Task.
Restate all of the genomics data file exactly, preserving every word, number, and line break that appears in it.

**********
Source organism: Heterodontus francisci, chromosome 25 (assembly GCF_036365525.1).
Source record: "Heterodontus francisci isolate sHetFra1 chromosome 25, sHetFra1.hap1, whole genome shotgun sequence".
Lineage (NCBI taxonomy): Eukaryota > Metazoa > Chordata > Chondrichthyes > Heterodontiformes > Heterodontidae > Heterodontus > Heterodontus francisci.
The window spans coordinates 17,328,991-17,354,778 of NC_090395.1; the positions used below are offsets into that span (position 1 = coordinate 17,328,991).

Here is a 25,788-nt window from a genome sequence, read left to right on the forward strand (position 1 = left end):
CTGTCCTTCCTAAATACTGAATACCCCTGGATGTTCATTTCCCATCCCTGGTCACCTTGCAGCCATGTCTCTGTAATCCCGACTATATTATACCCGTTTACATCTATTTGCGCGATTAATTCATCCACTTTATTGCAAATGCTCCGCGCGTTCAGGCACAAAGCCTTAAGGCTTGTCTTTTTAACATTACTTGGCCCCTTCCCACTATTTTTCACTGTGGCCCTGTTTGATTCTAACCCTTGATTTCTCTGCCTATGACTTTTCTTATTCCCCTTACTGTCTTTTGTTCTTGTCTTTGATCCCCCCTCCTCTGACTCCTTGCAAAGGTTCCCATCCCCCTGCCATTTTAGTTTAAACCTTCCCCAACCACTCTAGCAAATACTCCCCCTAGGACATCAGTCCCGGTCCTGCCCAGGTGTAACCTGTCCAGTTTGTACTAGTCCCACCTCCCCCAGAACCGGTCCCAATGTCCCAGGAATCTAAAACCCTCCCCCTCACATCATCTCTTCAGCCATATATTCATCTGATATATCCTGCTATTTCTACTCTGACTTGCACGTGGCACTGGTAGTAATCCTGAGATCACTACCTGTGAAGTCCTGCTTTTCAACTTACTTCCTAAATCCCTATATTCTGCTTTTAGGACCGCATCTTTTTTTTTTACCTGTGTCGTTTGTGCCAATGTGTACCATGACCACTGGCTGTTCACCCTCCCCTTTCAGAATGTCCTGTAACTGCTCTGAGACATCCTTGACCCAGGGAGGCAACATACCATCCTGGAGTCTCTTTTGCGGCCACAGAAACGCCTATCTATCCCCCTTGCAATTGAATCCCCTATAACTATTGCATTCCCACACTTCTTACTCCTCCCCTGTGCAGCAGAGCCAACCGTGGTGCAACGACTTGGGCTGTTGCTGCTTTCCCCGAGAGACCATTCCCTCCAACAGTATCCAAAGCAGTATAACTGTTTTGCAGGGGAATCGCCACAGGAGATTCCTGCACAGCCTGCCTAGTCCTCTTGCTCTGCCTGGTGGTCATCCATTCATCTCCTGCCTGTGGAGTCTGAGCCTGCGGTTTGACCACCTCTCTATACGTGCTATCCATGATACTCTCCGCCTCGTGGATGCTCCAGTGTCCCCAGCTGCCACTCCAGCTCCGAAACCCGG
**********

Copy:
Source organism: Heterodontus francisci, chromosome 25 (assembly GCF_036365525.1).
Source record: "Heterodontus francisci isolate sHetFra1 chromosome 25, sHetFra1.hap1, whole genome shotgun sequence".
Lineage (NCBI taxonomy): Eukaryota > Metazoa > Chordata > Chondrichthyes > Heterodontiformes > Heterodontidae > Heterodontus > Heterodontus francisci.
The window spans coordinates 17,328,991-17,354,778 of NC_090395.1; the positions used below are offsets into that span (position 1 = coordinate 17,328,991).

Here is a 25,788-nt window from a genome sequence, read left to right on the forward strand (position 1 = left end):
CTGTCCTTCCTAAATACTGAATACCCCTGGATGTTCATTTCCCATCCCTGGTCACCTTGCAGCCATGTCTCTGTAATCCCGACTATATTATACCCGTTTACATCTATTTGCGCGATTAATTCATCCACTTTATTGCAAATGCTCCGCGCGTTCAGGCACAAAGCCTTAAGGCTTGTCTTTTTAACATTACTTGGCCCCTTCCCACTATTTTTCACTGTGGCCCTGTTTGATTCTAACCCTTGATTTCTCTGCCTATGACTTTTCTTATTCCCCTTACTGTCTTTTGTTCTTGTCTTTGATCCCCCCTCCTCTGACTCCTTGCAAAGGTTCCCATCCCCCTGCCATTTTAGTTTAAACCTTCCCCAACCACTCTAGCAAATACTCCCCCTAGGACATCAGTCCCGGTCCTGCCCAGGTGTAACCTGTCCAGTTTGTACTAGTCCCACCTCCCCCAGAACCGGTCCCAATGTCCCAGGAATCTAAAACCCTCCCCCTCACATCATCTCTTCAGCCATATATTCATCTGATATATCCTGCTATTTCTACTCTGACTTGCACGTGGCACTGGTAGTAATCCTGAGATCACTACCTGTGAAGTCCTGCTTTTCAACTTACTTCCTAAATCCCTATATTCTGCTTTTAGGACCGCATCTTTTTTTTTTACCTGTGTCGTTTGTGCCAATGTGTACCATGACCACTGGCTGTTCACCCTCCCCTTTCAGAATGTCCTGTAACTGCTCTGAGACATCCTTGACCCAGGGAGGCAACATACCATCCTGGAGTCTCTTTTGCGGCCACAGAAACGCCTATCTATCCCCCTTGCAATTGAATCCCCTATAACTATTGCATTCCCACACTTCTTACTCCTCCCCTGTGCAGCAGAGCCAACCGTGGTGCAACGACTTGGGCTGTTGCTGCTTTCCCCGAGAGACCATTCCCTCCAACAGTATCCAAAGCAGTATAACTGTTTTGCAGGGGAATCGCCACAGGAGATTCCTGCACAGCCTGCCTAGTCCTCTTGCTCTGCCTGGTGGTCATCCATTCATCTCCTGCCTGTGGAGTCTGAGCCTGCGGTTTGACCACCTCTCTATACGTGCTATCCATGATACTCTCCGCCTCGTGGATGCTCCAGTGTCCCCAGCTGCCACTCCAGCTCCGAAACCCGG